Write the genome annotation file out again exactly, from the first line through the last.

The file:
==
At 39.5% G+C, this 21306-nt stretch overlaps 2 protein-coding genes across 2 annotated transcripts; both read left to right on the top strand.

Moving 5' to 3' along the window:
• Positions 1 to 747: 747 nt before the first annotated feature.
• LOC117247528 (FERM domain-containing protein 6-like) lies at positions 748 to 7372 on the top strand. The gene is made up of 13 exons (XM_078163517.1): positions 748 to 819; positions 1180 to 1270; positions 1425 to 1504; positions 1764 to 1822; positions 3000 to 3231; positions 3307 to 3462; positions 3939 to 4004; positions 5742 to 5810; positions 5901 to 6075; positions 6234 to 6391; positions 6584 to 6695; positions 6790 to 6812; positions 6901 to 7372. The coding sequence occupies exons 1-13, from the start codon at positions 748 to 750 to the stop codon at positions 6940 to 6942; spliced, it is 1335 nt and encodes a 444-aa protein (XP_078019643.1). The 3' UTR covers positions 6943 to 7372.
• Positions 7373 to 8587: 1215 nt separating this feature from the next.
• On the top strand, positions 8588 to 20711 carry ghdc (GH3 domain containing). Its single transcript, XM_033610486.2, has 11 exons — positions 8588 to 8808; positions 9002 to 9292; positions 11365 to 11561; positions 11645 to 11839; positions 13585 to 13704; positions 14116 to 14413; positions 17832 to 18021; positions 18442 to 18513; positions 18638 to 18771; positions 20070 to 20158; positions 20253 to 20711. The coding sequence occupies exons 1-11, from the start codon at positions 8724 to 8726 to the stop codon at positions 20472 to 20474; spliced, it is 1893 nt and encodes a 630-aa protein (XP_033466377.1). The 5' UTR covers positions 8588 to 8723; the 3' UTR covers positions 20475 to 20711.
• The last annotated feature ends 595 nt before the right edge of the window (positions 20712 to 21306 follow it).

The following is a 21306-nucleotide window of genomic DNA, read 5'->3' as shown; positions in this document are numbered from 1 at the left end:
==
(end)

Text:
At 39.5% G+C, this 21306-nt stretch overlaps 2 protein-coding genes across 2 annotated transcripts; both read left to right on the top strand.

Moving 5' to 3' along the window:
• Positions 1 to 747: 747 nt before the first annotated feature.
• LOC117247528 (FERM domain-containing protein 6-like) lies at positions 748 to 7372 on the top strand. The gene is made up of 13 exons (XM_078163517.1): positions 748 to 819; positions 1180 to 1270; positions 1425 to 1504; positions 1764 to 1822; positions 3000 to 3231; positions 3307 to 3462; positions 3939 to 4004; positions 5742 to 5810; positions 5901 to 6075; positions 6234 to 6391; positions 6584 to 6695; positions 6790 to 6812; positions 6901 to 7372. The coding sequence occupies exons 1-13, from the start codon at positions 748 to 750 to the stop codon at positions 6940 to 6942; spliced, it is 1335 nt and encodes a 444-aa protein (XP_078019643.1). The 3' UTR covers positions 6943 to 7372.
• Positions 7373 to 8587: 1215 nt separating this feature from the next.
• On the top strand, positions 8588 to 20711 carry ghdc (GH3 domain containing). Its single transcript, XM_033610486.2, has 11 exons — positions 8588 to 8808; positions 9002 to 9292; positions 11365 to 11561; positions 11645 to 11839; positions 13585 to 13704; positions 14116 to 14413; positions 17832 to 18021; positions 18442 to 18513; positions 18638 to 18771; positions 20070 to 20158; positions 20253 to 20711. The coding sequence occupies exons 1-11, from the start codon at positions 8724 to 8726 to the stop codon at positions 20472 to 20474; spliced, it is 1893 nt and encodes a 630-aa protein (XP_033466377.1). The 5' UTR covers positions 8588 to 8723; the 3' UTR covers positions 20475 to 20711.
• The last annotated feature ends 595 nt before the right edge of the window (positions 20712 to 21306 follow it).

The following is a 21306-nucleotide window of genomic DNA, read 5'->3' as shown; positions in this document are numbered from 1 at the left end: